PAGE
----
CAIRO: A street widening campaign was launched earlier this year in Port Said’s Gomhoreya Street, one of the oldest in the historical port city, and while the city is seemingly welcoming of wider spaces amid a nationwide surge in traffic, others have raised concerns that something more precious is being lost in the process.
“Streets are crowded with cars, and there must be a solution,” Hassan al-Warwary, head of the Sharq neighborhood in Port Said where Gomhoreya Street is located, told ONTV on a phone interview on March 20, justifying the new campaign.
He added that the citizens of Port Said are very happy with the campaign, contrary to street vendors and shop owners who take advantage of the pavement.
“I am an engineer and I know that engineers make wide pavements on the street for the future widening of streets,” Warwary continued. “People still have space to walk on the ‘Bawaky’,” which according to him have not been removed.
The historic Gomhoreya Street in the city of Port Said was designed and built by the French when the Suez Canal was being drilled in the 19th century. At the time Egyptian architects created “Bawaky”; pathways that run underneath buildings’ balconies for people to walk in the shade, and along those paths trees were planted, allowing promenaders a scenic atmosphere.
Further, Governor of Port Said Samah Qandil reaffirmed Warwary’s stance during the same program on ONTV, stating that he himself has been witness to the need for widening the streets, and that it was street vendors alone who benefited from use of the pavements.
Qandil added that all encroachments are to be removed and law is to be enforced. Regarding street vendors, Qandil said that he is preparing a market for them so that when encroachments are removed they are not harmed.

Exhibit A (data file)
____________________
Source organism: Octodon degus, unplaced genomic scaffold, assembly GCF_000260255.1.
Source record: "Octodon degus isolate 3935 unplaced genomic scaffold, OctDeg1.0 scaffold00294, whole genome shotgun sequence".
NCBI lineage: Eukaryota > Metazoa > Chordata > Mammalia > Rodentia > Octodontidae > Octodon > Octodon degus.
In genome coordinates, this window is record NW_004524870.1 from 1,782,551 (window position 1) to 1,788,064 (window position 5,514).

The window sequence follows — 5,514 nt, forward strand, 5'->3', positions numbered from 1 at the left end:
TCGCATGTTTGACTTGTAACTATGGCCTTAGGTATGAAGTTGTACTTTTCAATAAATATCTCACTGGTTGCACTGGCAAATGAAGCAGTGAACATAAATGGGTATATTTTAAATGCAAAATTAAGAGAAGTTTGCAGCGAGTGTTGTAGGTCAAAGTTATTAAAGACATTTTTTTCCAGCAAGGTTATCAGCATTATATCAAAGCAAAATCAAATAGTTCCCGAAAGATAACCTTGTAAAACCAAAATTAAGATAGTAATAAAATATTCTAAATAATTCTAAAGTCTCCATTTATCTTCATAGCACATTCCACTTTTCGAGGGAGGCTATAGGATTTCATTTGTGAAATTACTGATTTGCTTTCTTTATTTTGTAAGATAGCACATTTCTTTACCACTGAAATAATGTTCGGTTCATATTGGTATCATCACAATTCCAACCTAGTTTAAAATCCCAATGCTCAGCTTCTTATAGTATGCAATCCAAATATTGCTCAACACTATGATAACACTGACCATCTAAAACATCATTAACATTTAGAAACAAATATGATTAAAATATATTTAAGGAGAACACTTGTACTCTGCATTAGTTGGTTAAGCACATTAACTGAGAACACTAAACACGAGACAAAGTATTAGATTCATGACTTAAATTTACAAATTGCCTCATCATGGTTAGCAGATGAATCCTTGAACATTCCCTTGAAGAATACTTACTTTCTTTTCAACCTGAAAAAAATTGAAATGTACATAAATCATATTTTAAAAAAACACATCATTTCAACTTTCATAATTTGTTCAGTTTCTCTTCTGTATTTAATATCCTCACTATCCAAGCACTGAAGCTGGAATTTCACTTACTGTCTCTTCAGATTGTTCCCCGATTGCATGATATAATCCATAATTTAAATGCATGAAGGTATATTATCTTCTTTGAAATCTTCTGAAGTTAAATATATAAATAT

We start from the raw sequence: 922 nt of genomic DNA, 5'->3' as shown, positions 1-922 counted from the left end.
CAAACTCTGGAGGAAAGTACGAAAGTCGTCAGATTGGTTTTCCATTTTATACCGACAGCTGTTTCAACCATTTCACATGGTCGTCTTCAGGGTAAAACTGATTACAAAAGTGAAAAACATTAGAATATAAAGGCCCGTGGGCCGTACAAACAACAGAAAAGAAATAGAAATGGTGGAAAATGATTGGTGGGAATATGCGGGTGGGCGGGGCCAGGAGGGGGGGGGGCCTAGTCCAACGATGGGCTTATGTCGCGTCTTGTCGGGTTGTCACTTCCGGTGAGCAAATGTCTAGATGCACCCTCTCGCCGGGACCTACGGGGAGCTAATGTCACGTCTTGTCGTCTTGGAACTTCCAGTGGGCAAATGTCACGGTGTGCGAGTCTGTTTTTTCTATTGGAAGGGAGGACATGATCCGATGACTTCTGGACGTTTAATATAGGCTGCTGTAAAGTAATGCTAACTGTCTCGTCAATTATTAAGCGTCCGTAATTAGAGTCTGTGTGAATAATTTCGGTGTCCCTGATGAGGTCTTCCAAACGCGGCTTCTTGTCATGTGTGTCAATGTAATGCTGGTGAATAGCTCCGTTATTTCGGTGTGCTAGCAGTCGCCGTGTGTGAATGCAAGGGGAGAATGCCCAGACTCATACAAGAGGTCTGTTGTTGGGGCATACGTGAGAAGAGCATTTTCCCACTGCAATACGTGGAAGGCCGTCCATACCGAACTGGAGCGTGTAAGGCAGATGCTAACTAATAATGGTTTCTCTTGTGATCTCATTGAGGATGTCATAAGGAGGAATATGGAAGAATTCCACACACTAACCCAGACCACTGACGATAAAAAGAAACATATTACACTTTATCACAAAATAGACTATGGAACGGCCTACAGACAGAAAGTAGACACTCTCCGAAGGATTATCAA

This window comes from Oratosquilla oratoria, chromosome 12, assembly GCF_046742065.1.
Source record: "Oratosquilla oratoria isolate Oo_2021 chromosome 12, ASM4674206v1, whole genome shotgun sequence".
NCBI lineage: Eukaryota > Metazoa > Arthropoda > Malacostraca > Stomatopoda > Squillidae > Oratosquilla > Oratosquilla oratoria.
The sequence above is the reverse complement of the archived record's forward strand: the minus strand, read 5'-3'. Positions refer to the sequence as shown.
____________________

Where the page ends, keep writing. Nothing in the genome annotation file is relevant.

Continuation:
However, Member of Preserving Legacy Committee in Port Said, Photographer Waleed Montasser also said on the same TV program that he has the architecture papers of Port Said’s design, by French architects, and that the French calculated the proper distances for streets and altitudes of buildings. Montasser stated that what is currently taking place destroys this heritage, and that state is acting in a rash and haphazard manner.
Montasser told The Cairo Post Tuesday that he collected the information about history of Port Said from several books such as “Port Said Revisited” by Sylvia Modelski and “Port Said: The Exceptional City” by the late local author Qasem Eleiwa, among others.
“About two months ago Port Said governorate launched a ‘street widening’ campaign,” photographer Mohamed Kamal told The Cairo Post Tuesday. He also added that they began removing pavements in El-Arab neighborhood, and then started removing the pavement of Gomhoreya Street, as well as some of the historical trees there. The remaining trees were also subject to rough pruning.
And while traffic has increased in the iconic port city, once a haven of cosmopolitan life, Kamal attributes the removal of the pavements to lack of governmental control over traffic, and not simply the increase of the number of cars.
“The street was nicknamed ‘Cannes Pierre’ by the French people, as it reminded them of Marseille’s most important streets,” Montasser told The Cairo Post. He similarly questioned the authorities planning capacities, wondering how could there be no consideration for people’s right to have a pavement to walk, and moreover decrying the negligence towards the historical importance of the place. Montasser added that there could be better solutions such as establishing underground garages or parking lots nearby.
The problem of cutting down historical trees is not exclusive to Gomhoreya Street in Port Said. In 2012, Head of Port Fouad neighborhood, Mohamed Hassan cut off many trees during his time in office, according to Al-Ahram.
He cut off historical trees at Feryal Garden in the Sharq district as well as in other places in Port Said according to Al-Ahram Digital. He also cut off trees at the Montazah Garden in Port Fouad, when he took office there. The reason given behind the decision to cut the trees at the time was “protecting people from the danger of falling tree branches” according to Al-Ahram.